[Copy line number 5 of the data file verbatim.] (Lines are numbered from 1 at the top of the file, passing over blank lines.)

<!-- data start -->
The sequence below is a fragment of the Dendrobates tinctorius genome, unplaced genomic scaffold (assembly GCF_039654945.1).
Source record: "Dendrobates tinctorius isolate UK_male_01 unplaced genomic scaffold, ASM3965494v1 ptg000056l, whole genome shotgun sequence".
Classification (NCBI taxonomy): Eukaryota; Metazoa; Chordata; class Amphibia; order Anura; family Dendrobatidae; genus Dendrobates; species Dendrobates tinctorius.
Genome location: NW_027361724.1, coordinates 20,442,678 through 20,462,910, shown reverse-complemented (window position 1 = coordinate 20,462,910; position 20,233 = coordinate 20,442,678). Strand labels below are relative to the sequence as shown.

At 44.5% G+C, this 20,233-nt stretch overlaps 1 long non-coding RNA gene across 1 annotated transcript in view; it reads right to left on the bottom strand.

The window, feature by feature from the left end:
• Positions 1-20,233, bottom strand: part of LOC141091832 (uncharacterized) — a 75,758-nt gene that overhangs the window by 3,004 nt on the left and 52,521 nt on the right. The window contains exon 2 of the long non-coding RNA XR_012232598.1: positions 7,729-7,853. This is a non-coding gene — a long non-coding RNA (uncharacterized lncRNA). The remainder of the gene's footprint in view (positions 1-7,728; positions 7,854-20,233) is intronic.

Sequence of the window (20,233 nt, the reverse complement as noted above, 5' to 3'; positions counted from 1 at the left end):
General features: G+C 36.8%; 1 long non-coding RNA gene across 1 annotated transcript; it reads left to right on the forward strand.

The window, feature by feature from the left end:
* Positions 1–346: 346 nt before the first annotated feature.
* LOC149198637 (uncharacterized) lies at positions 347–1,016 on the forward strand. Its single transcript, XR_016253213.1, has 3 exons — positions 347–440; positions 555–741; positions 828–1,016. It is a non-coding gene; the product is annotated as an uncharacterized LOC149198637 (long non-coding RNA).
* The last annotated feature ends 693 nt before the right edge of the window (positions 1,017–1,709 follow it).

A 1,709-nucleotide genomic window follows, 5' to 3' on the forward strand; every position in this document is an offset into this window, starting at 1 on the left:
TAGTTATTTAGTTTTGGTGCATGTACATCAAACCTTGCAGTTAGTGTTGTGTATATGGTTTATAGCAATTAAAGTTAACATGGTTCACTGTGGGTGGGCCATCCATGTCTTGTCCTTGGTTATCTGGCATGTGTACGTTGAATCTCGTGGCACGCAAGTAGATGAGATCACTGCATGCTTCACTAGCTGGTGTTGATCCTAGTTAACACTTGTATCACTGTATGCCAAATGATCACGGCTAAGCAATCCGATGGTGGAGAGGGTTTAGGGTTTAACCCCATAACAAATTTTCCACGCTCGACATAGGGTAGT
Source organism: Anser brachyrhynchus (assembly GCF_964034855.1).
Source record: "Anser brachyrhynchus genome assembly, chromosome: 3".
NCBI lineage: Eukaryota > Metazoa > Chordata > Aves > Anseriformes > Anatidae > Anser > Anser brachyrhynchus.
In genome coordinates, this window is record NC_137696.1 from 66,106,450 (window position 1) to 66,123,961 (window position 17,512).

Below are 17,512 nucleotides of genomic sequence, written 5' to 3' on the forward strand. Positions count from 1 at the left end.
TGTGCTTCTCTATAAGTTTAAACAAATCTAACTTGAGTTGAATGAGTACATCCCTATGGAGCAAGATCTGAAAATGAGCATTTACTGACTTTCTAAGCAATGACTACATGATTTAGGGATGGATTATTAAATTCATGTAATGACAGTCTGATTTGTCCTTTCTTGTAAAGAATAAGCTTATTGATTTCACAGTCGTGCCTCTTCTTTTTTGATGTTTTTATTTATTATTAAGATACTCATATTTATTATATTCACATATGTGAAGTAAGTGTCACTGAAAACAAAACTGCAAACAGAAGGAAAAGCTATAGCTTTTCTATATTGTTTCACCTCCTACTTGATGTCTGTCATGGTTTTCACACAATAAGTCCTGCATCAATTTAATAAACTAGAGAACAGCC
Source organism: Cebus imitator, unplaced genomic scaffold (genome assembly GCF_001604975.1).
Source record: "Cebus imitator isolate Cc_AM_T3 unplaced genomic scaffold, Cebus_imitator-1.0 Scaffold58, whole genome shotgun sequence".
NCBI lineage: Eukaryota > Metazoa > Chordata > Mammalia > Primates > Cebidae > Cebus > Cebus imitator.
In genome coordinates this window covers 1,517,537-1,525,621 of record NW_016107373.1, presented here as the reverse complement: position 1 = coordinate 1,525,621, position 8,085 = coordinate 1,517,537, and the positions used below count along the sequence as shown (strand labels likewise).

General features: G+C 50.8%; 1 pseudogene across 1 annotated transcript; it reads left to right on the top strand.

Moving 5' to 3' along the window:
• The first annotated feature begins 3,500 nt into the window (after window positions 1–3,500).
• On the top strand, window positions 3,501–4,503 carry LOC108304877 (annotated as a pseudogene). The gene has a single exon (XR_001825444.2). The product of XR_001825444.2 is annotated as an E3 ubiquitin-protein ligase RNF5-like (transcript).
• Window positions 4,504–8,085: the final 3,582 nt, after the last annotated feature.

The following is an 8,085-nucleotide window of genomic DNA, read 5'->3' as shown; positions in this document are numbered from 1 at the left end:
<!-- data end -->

At 44.5% G+C, this 20,233-nt stretch overlaps 1 long non-coding RNA gene across 1 annotated transcript in view; it reads right to left on the bottom strand.